Eating Crawfish While Pregnant | How To Do It Safely

Are you a long-time fan of crawfish? Maybe you had it once in the past, but now you’re experiencing strong cravings for this delectable combination of sweetness and saltiness due to pregnancy.

Either way, you’re probably now wondering if this is safe to eat now that you’re eating for two.

Crawfish is considered safe for consumption during pregnancy, though it must be fully cooked to prevent the risk of exposure to harmful bacteria and parasitic diseases. Cooked crawfish must also be limited to two or three servings per week (8-12 ounces) due to its mercury content.

Seafood in general tends to have a question mark on it where pregnancy is concerned due to mercury levels and how safely it has been prepared and cooked.

Fortunately, crawfish is something you can still enjoy, but there are a few things to know beforehand.

Let’s learn a little more about crawfish and its health benefits along with which seafood you can and definitely can’t enjoy while pregnant.

Crawfish While Pregnant – What To Know

This high-protein seafood has many benefits for you and your baby, but it will only be safe to consume when fully cooked and responsibly sourced.

Here are some helpful things to know about eating crawfish during pregnancy.

Crawfish Must Be Properly Cooked

Crawfish need to be cooked thoroughly to kill any traces of harmful bacteria or toxins.

As hormonal changes during pregnancy result in mothers having weaker immune systems, undercooked crawfish puts pregnant women at a much higher risk of developing food poisoning or infection.

When properly cooked, crawfish should have firm tail meat and a juicy head. Tail meat that is rubbery suggests it is undercooked, while mushy tail meat that falls apart easily has been overcooked.

When cooking crawfish or any seafood type – whether frying, boiling, or steaming them – be sure to always use a thermometer to confirm it has been thoroughly cooked through.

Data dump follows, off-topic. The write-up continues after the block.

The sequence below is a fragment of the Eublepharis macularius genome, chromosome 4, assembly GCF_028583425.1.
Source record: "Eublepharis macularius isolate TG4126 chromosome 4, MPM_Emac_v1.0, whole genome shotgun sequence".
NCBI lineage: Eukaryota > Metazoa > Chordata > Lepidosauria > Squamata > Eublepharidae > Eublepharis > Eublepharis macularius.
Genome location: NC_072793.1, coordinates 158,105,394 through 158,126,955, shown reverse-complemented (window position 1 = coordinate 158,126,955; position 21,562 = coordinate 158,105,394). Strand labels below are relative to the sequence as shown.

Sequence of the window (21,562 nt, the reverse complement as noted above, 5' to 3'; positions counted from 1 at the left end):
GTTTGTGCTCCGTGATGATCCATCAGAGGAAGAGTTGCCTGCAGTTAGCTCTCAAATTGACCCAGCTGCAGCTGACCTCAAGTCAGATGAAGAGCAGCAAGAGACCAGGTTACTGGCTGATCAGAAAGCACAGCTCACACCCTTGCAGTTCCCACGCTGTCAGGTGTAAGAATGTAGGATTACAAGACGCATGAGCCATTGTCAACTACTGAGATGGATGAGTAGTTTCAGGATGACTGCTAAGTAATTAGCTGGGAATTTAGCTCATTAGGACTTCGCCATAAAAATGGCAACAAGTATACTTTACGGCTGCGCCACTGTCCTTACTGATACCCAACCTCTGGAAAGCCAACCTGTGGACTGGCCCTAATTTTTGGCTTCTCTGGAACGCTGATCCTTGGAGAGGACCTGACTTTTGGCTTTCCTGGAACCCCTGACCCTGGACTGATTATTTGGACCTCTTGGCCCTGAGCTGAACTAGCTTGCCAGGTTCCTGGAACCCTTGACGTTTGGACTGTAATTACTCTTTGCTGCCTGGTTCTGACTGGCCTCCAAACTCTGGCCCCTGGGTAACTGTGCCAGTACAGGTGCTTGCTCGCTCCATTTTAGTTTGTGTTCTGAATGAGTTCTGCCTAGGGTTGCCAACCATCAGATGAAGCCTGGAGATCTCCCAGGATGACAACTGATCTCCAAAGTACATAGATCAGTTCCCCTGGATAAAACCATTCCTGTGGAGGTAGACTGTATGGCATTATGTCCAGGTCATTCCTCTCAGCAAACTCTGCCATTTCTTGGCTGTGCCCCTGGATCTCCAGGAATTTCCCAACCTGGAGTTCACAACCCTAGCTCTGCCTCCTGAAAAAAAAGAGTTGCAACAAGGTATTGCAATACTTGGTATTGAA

The internal temperature should be at least 165⁰F to be safe to eat.

Also, when dining out, always get confirmation from restaurant staff that your crawfish has been fully cooked, and let them know you are pregnant upon ordering.

Catching and Eating Your Own Might Not Be Safe

Commercial species of crawfish, like the ones you’ll find at restaurants and fish markets, tend to contain low amounts of mercury, making them safe for consumption.

When it comes to cooking wild-caught crawfish, however, safe mercury levels aren’t guaranteed.

“Many factors affect mercury concentration,” warns physician and founder of Alternative to Meds Center Lyle Murphy, “Water temperature and pH levels can change mercury concentration in fish species, and the buildup is hard to predict with certainty.”

Before catching and eating wild crawfish, you’ll want to make sure that the area you’re fishing in contains no pollutants or contaminants by checking with marine advisories here.

Stick to Pregnancy Dietary Guidelines

Both the EPA (Environmental Protection Agency) and the FDA (Food and Drug Administration) recommend that pregnant women consume between 8 and 12 ounces (equivalent to 2 or 3 servings) of low-mercury seafood per week.